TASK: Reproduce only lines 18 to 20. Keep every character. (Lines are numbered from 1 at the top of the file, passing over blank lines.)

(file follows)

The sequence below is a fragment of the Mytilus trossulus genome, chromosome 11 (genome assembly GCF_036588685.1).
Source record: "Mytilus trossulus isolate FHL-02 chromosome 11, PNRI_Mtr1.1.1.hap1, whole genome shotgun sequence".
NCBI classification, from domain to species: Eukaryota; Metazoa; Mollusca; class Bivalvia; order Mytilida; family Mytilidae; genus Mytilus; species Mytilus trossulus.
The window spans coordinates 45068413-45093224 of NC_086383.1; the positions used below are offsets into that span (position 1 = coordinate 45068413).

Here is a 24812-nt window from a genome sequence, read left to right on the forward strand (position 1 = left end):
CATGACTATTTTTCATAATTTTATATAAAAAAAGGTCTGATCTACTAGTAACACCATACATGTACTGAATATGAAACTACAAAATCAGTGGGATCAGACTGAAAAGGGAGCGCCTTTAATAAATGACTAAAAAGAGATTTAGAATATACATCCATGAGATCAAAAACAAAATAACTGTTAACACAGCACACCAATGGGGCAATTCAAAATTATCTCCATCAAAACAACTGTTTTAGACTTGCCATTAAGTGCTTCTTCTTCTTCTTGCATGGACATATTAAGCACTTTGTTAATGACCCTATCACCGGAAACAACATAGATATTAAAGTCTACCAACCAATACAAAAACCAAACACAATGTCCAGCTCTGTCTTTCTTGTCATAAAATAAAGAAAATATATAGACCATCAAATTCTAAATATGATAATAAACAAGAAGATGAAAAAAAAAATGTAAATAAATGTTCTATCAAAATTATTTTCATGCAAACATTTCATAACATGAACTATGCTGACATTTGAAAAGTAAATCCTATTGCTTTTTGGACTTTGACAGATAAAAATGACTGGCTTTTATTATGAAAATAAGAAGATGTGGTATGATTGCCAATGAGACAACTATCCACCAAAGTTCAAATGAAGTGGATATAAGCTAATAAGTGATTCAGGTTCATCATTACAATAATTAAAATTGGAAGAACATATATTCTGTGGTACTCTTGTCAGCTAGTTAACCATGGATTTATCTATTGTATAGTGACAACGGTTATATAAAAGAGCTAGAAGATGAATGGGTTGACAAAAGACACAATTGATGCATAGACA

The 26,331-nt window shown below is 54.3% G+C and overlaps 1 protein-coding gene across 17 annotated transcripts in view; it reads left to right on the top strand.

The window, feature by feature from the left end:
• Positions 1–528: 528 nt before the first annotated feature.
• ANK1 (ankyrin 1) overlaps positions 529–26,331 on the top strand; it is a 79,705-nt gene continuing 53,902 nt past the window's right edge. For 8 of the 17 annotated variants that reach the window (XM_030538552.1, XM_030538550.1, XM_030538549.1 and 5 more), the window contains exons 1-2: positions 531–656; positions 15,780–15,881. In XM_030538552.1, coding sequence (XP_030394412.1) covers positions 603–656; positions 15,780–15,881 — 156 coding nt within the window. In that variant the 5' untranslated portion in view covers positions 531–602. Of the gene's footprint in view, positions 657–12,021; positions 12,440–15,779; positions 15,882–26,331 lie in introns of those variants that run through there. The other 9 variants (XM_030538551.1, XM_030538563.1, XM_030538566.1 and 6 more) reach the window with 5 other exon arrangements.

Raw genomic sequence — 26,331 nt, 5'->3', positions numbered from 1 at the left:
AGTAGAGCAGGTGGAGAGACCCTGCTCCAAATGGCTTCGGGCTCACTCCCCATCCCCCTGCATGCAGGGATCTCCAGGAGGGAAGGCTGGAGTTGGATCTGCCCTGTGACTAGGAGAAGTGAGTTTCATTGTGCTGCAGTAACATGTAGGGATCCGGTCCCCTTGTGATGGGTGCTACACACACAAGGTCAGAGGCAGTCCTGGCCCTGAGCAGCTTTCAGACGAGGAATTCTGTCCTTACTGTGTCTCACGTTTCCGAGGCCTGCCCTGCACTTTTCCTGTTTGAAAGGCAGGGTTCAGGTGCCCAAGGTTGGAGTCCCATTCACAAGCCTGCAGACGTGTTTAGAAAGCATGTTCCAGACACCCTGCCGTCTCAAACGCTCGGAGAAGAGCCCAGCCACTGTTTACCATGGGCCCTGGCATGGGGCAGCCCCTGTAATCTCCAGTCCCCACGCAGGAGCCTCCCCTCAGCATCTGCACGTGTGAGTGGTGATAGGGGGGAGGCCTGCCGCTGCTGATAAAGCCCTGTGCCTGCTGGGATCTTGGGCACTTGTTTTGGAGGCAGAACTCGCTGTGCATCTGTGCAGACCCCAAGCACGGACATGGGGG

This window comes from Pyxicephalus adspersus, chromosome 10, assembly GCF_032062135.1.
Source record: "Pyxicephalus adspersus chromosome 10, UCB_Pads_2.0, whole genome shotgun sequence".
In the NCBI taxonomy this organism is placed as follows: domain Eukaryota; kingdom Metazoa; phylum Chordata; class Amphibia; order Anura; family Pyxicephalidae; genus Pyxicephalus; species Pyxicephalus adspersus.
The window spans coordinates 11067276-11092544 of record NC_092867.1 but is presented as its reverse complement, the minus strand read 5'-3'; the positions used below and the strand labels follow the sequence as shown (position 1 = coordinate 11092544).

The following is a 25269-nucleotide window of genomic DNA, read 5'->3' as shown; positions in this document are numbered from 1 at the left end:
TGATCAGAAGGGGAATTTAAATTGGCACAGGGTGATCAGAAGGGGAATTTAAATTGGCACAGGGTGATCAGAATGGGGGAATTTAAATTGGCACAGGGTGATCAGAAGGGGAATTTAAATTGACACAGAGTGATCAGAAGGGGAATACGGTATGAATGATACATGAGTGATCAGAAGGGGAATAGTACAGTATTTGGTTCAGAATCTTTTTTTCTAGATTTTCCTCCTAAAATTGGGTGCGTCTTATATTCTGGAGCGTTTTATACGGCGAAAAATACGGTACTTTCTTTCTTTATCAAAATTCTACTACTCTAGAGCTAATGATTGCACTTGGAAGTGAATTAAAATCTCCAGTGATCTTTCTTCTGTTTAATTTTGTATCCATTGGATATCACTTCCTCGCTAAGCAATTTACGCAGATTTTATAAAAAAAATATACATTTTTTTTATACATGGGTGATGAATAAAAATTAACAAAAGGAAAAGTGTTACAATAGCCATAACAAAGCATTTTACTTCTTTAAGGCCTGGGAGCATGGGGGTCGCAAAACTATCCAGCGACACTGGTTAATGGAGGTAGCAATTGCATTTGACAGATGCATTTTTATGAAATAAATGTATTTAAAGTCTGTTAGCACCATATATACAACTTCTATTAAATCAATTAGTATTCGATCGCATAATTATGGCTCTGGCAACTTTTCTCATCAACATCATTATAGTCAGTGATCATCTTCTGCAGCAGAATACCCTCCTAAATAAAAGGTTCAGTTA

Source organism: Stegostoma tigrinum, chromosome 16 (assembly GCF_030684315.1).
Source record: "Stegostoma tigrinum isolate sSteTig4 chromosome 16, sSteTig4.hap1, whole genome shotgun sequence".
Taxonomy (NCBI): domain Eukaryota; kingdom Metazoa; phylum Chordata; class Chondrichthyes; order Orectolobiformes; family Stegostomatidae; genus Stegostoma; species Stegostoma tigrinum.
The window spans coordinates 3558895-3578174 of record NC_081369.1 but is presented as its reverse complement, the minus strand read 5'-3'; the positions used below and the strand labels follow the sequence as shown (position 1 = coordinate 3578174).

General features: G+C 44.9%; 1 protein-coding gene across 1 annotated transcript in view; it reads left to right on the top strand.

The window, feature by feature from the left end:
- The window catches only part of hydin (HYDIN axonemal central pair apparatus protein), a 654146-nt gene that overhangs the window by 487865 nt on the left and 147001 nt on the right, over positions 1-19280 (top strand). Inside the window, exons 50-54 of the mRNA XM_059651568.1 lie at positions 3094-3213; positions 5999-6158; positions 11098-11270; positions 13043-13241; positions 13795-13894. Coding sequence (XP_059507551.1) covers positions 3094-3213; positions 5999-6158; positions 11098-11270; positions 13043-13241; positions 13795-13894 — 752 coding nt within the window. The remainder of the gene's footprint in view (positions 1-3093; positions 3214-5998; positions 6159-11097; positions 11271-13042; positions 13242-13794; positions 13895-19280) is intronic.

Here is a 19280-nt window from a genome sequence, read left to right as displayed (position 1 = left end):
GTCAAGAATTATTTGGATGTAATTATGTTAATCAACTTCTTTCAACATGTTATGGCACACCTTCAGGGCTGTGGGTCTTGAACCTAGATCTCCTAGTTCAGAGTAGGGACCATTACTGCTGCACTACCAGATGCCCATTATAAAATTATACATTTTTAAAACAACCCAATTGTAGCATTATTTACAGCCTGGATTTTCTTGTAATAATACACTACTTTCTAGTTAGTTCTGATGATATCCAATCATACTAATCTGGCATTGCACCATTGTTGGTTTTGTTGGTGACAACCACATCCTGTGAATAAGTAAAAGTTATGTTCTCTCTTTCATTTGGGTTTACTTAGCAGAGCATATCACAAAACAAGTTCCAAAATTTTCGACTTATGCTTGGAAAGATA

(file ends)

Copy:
TGATCAGAAGGGGAATTTAAATTGGCACAGGGTGATCAGAAGGGGAATTTAAATTGGCACAGGGTGATCAGAATGGGGGAATTTAAATTGGCACAGGGTGATCAGAAGGGGAATTTAAATTGACACAGAGTGATCAGAAGGGGAATACGGTATGAATGATACATGAGTGATCAGAAGGGGAATAGTACAGTATTTGGTTCAGAATCTTTTTTTCTAGATTTTCCTCCTAAAATTGGGTGCGTCTTATATTCTGGAGCGTTTTATACGGCGAAAAATACGGTACTTTCTTTCTTTATCAAAATTCTACTACTCTAGAGCTAATGATTGCACTTGGAAGTGAATTAAAATCTCCAGTGATCTTTCTTCTGTTTAATTTTGTATCCATTGGATATCACTTCCTCGCTAAGCAATTTACGCAGATTTTATAAAAAAAATATACATTTTTTTTATACATGGGTGATGAATAAAAATTAACAAAAGGAAAAGTGTTACAATAGCCATAACAAAGCATTTTACTTCTTTAAGGCCTGGGAGCATGGGGGTCGCAAAACTATCCAGCGACACTGGTTAATGGAGGTAGCAATTGCATTTGACAGATGCATTTTTATGAAATAAATGTATTTAAAGTCTGTTAGCACCATATATACAACTTCTATTAAATCAATTAGTATTCGATCGCATAATTATGGCTCTGGCAACTTTTCTCATCAACATCATTATAGTCAGTGATCATCTTCTGCAGCAGAATACCCTCCTAAATAAAAGGTTCAGTTA

Source organism: Stegostoma tigrinum, chromosome 16 (assembly GCF_030684315.1).
Source record: "Stegostoma tigrinum isolate sSteTig4 chromosome 16, sSteTig4.hap1, whole genome shotgun sequence".